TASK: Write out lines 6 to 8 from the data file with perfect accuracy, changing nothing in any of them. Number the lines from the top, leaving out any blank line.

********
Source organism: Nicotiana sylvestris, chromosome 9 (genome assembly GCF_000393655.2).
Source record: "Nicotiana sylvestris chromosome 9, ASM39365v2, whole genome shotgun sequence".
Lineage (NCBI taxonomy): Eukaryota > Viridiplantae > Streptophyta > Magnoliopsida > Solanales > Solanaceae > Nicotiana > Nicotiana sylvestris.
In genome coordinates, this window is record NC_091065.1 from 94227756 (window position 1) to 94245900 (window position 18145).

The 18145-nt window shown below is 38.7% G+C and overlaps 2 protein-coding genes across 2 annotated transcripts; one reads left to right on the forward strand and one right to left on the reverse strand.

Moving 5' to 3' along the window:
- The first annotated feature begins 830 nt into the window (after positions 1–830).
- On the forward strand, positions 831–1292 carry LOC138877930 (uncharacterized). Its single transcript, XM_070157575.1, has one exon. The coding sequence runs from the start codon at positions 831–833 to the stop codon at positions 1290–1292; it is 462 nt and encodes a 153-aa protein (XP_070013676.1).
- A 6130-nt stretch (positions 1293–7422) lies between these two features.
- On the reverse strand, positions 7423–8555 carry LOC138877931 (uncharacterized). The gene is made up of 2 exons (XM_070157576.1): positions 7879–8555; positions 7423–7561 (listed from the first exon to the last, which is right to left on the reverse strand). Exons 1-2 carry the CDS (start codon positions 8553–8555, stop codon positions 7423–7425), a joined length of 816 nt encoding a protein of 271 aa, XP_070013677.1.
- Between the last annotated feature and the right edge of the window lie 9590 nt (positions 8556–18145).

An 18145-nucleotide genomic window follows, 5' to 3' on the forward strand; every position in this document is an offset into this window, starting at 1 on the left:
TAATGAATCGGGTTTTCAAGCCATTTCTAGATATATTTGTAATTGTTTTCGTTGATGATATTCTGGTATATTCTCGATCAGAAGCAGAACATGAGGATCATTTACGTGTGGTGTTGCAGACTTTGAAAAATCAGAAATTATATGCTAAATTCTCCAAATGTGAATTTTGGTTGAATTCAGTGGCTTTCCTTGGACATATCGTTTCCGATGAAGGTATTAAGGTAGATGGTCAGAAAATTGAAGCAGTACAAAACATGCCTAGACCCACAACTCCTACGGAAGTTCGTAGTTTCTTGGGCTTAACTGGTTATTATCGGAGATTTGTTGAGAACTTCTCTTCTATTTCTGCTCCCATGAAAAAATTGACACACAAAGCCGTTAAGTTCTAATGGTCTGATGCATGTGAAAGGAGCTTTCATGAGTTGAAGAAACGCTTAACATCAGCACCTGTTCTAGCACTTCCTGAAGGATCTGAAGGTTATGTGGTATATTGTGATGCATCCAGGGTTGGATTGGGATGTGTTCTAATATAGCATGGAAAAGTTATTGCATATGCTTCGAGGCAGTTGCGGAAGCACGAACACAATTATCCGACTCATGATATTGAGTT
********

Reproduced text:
Moving 5' to 3' along the window:
- The first annotated feature begins 830 nt into the window (after positions 1–830).
- On the forward strand, positions 831–1292 carry LOC138877930 (uncharacterized). Its single transcript, XM_070157575.1, has one exon. The coding sequence runs from the start codon at positions 831–833 to the stop codon at positions 1290–1292; it is 462 nt and encodes a 153-aa protein (XP_070013676.1).